RICHMOND, Va. (AP) – A federal appeals court has denied a request to delay its 2-1 ruling last month striking down the Virginia same-sex marriage ban.
A panel of the 4th U.S. Circuit Court of Appeals in Richmond on Wednesday denied the request by a county court clerk in northern Virginia to stay the decision while it is appealed to the Supreme Court.
That means that without intervention from the U.S. Supreme Court, same-sex couples could begin marrying and have their out-of-state marriages recognized by next Wednesday, August 20th.
However, the case might end up in the high court if the Prince William County clerk files a petition. Earlier this month, Utah Atty. Gen. Sean Reyes filed a similar petition after a marriage in his state was overturned, saying he would welcome the finality of a Supreme Court ruling.
“We hope that the Supreme Court will leave this ruling in place, so that same-sex couples may begin marrying right away,” Claire Guthrie Gastañaga, executive director of the ACLU, said in a statement. “Our clients have already waited far too long to exercise their constitutional right to marry, or to have their marriages from other states recognized.”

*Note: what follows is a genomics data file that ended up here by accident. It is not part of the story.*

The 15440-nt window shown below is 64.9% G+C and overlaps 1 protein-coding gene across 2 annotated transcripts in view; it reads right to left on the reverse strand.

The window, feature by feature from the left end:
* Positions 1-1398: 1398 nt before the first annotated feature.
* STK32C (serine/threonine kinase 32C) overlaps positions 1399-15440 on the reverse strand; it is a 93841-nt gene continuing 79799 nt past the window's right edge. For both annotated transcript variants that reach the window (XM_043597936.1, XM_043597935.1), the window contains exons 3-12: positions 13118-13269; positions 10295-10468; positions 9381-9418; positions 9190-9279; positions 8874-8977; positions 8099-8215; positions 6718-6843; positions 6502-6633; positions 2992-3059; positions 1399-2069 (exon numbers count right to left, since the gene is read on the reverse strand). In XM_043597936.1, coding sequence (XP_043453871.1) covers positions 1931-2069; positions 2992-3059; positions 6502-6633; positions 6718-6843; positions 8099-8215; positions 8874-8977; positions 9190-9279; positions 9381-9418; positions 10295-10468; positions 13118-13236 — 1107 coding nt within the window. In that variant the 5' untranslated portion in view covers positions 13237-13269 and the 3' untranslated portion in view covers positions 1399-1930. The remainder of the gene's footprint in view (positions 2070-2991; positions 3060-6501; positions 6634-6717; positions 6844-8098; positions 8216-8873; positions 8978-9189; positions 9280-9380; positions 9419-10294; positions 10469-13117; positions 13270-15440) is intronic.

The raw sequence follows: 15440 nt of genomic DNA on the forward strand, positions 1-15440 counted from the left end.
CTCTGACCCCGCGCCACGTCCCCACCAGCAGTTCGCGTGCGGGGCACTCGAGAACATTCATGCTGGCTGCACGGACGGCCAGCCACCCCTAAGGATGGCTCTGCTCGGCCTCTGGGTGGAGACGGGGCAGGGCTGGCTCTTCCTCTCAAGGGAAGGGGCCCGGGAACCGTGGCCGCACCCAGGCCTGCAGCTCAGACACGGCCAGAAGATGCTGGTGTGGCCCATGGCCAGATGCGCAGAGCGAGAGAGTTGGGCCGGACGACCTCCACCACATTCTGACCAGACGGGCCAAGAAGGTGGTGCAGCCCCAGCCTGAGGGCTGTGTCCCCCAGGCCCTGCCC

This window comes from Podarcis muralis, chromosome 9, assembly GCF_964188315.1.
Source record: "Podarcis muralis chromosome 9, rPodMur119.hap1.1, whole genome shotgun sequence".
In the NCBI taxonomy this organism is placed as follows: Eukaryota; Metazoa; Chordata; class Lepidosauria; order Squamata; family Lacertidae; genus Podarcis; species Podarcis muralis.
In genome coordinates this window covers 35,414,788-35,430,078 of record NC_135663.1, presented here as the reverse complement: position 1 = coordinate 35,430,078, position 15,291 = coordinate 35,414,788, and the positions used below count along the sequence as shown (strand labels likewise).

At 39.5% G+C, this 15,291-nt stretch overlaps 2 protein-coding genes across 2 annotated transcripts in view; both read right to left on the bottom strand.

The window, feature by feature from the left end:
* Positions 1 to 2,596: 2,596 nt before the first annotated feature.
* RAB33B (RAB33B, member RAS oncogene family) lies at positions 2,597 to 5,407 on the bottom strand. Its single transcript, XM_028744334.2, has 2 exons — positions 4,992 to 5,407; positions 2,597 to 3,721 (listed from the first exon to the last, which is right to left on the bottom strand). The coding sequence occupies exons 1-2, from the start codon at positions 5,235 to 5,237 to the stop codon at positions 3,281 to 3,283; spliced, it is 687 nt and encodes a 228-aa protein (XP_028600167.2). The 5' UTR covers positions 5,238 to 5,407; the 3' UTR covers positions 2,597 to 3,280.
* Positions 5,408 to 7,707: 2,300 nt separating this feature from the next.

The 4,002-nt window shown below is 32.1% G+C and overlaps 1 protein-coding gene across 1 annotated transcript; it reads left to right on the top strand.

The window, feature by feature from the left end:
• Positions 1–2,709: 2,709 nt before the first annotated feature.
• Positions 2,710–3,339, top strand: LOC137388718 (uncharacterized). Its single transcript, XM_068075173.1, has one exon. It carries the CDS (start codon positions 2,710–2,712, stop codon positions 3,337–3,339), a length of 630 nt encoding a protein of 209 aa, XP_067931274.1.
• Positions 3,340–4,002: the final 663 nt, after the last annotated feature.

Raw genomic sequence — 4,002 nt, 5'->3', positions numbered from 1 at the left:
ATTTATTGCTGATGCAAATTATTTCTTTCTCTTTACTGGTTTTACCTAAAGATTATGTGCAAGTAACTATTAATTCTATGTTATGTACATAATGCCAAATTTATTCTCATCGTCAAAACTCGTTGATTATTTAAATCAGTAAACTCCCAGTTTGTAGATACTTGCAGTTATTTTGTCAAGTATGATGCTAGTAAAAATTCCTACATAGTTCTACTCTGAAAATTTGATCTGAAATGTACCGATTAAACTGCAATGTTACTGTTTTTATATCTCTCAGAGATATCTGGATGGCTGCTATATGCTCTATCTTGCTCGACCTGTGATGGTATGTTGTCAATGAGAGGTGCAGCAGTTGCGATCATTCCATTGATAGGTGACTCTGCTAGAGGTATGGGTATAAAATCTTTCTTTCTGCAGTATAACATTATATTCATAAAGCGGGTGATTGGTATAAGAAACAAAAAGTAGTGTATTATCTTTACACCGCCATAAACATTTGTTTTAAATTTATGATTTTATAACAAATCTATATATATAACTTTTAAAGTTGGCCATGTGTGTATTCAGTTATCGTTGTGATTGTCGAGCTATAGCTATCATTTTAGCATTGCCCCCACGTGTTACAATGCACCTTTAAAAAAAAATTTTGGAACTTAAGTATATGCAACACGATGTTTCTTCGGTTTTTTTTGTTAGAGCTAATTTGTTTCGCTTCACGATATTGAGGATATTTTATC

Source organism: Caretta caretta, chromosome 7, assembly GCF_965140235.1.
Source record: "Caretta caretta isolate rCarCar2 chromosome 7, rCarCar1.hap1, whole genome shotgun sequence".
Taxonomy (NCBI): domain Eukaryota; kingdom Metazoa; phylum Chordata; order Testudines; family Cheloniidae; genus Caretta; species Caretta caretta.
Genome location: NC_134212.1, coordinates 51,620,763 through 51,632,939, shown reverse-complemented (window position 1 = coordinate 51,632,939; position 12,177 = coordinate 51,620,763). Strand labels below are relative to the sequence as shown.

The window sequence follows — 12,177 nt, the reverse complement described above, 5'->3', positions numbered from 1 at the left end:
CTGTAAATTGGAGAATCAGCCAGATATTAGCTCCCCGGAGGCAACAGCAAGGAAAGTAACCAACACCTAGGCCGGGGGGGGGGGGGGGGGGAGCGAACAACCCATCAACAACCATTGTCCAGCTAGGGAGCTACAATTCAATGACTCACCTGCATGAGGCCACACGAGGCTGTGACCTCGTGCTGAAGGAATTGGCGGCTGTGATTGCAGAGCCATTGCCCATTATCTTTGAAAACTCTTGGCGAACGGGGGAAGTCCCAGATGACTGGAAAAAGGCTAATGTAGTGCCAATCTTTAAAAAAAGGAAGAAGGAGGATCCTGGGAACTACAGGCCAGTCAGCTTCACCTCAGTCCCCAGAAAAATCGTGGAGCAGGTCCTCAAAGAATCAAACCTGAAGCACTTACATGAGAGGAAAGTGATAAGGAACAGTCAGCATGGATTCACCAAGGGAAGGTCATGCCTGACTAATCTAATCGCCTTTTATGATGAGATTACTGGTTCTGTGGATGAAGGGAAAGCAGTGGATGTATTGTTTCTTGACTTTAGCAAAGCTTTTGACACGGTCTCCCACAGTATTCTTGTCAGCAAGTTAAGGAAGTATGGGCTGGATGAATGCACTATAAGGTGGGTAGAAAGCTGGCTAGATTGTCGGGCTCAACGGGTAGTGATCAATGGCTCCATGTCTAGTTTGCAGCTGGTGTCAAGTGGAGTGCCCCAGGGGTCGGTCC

Late last month, the court ruled that Virginia’s gay marriage ban approved by voters in 2006 is unconstitutional.
Same-sex marriage is now legal in 19 states and the District of Columbia, and every remaining state ban faces a court challenge.
The battle in Virginia, along with one in Utah, sets the stage for a possible Supreme Court ruling on the matter. Newly elected Virginia Atty. Gen. Mark Herring has repeatedly refused to defend the voter-approved ban in court, calling it unconstitutional, and he previously appealed to the high court to strike down the state ban.
The Associated Press / Los Angeles Times